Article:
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# how does texture mapping work?

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ok so you got these triangles and you got this rectangular texture ok so the texture goes on the triangle the square texture goes on the triangle the square, the triangle

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it''s easy (if you''re good at math anyway). think of each vertex as having texture coordinates U,V (which are just the x and y coords of texture).
now when you project the triangle (you can use any shape really but they are they easiest) you just interpolate the U,V coords between the verticies on the screen. make any sense?

think of it like this, i''ll show a line for easy understanding. say you have a texture that is 10 texels (texture pixels) wide and you have a line that is 20 pixels long on the screen.

the line on screen:
--------------------
and the texture:
-+-+-+-+-+

you wanna stretch the texels out to fit the line..
--------------------
--++--++--++--++--++

ok so far? so to do this you''d take the texture width (for now for easyness) and divide it by the run of the line which will give you 0.5 (10/20=0.5). now all that number is is the amount of texels you increment per screen pixel. kinda get it? so starting out with 0, then .5,1,1.5,...., and all the way till 10 as the last pixel. the middle of the line being the 5th texel.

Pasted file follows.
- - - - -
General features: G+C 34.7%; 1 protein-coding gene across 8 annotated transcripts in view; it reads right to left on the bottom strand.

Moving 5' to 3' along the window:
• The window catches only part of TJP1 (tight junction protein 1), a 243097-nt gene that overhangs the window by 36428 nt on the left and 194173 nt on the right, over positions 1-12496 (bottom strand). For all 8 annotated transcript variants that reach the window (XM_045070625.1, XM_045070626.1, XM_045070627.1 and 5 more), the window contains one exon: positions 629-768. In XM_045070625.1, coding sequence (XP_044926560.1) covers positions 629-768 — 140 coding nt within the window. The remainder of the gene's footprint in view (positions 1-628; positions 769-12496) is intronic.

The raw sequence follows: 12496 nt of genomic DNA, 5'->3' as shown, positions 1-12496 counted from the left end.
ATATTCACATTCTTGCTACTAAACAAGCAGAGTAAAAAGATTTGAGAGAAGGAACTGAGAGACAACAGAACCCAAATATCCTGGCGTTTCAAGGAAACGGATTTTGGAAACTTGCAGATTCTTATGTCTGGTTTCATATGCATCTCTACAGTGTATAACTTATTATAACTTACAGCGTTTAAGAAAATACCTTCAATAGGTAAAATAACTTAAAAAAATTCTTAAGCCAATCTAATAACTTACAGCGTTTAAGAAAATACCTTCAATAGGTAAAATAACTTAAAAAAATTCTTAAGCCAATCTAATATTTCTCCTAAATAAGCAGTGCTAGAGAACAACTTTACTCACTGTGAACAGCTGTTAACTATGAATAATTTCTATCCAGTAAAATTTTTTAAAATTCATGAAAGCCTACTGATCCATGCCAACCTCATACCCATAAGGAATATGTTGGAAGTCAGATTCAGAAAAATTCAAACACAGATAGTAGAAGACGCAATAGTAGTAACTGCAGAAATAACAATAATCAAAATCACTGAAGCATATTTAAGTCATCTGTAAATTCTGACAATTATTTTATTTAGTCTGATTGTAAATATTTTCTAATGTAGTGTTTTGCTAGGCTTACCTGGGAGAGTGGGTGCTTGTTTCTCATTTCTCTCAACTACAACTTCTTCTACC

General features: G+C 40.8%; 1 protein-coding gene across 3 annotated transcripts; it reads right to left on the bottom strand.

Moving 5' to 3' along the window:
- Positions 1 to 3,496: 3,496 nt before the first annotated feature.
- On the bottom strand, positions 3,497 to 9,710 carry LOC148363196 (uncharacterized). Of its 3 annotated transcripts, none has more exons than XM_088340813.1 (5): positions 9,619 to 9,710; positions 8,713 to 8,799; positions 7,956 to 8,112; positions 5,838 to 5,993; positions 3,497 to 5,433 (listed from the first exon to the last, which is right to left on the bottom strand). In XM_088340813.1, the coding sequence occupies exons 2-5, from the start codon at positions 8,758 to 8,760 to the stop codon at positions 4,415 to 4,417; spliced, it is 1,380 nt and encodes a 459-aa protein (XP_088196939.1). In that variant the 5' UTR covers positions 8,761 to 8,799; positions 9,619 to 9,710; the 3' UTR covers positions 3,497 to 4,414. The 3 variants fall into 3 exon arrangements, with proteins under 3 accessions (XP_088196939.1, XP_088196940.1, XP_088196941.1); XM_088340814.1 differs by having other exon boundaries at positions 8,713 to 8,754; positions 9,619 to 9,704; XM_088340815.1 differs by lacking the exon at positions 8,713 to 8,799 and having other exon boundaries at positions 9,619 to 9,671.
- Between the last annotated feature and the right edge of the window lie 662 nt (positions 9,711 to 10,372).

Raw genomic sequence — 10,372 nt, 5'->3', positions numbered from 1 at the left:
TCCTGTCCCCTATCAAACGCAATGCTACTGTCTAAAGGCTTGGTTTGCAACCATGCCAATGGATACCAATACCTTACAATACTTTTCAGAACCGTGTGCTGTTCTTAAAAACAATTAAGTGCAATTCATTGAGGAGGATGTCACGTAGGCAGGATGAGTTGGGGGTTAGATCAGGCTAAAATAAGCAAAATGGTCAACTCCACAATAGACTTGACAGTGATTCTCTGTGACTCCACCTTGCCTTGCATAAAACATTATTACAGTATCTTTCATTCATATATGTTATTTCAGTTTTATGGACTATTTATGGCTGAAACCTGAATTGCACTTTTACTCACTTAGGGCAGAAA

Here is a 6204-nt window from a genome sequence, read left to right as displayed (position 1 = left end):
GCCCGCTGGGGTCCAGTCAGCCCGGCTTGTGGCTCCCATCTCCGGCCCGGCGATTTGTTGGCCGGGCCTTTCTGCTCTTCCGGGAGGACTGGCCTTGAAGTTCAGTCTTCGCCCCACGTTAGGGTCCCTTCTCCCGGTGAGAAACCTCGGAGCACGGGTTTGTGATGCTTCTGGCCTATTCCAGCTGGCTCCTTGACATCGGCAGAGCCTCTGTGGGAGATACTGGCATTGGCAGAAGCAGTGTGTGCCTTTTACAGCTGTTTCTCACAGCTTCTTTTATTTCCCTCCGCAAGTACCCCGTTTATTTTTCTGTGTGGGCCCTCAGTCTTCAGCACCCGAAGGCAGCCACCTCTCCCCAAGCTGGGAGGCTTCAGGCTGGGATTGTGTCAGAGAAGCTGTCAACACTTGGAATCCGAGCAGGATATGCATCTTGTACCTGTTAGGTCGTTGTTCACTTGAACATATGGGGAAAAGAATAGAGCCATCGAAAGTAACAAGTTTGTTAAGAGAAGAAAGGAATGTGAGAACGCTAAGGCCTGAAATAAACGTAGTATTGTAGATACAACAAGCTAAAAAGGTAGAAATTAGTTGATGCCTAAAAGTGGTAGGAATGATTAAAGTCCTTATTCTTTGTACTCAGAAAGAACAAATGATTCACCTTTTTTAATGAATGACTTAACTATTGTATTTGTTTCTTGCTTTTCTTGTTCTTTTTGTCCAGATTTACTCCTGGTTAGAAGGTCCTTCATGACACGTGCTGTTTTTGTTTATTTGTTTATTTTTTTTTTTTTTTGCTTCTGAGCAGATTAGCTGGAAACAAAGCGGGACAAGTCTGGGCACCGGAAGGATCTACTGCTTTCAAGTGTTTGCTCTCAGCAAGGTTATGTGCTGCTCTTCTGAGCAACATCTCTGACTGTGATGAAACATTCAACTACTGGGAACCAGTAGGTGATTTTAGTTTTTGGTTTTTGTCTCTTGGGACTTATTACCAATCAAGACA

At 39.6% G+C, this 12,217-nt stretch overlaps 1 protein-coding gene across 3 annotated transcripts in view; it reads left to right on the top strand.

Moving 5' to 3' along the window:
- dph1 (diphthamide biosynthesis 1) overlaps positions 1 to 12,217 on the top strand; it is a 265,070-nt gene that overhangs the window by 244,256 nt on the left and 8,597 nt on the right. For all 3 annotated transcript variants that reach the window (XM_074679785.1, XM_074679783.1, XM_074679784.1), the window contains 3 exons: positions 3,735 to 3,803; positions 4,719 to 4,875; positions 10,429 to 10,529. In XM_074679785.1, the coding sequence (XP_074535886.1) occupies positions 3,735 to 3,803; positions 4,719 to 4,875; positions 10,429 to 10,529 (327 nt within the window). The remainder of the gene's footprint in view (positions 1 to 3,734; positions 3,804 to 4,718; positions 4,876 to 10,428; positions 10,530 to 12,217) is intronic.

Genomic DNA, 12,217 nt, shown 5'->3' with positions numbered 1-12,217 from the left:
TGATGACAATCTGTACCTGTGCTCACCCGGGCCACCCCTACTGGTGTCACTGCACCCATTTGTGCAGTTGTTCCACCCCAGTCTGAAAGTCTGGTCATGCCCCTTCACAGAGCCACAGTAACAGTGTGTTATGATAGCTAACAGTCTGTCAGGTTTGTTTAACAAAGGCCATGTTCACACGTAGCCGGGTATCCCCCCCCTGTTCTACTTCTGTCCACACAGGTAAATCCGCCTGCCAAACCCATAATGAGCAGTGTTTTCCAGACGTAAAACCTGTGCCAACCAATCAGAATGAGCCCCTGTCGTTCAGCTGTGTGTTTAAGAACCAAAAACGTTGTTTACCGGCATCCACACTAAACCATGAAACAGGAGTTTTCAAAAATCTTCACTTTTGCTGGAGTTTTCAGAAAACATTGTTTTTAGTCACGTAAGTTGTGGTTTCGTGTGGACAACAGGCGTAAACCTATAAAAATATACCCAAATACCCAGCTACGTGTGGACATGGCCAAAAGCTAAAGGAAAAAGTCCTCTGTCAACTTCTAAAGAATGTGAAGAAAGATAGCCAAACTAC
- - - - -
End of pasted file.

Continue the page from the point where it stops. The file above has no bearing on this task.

that describes the theory behind affine texture mapping, not perspective correct where you take Z into account. hope this helps, it''s might not be enough to write your own texture mapper but it should make you understand the basics and help you on your way to understanding much easier.

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er whoops, the pixel line length and texture size (the second "diagram") were supposed to be equal in length. otherwise it makes no sense

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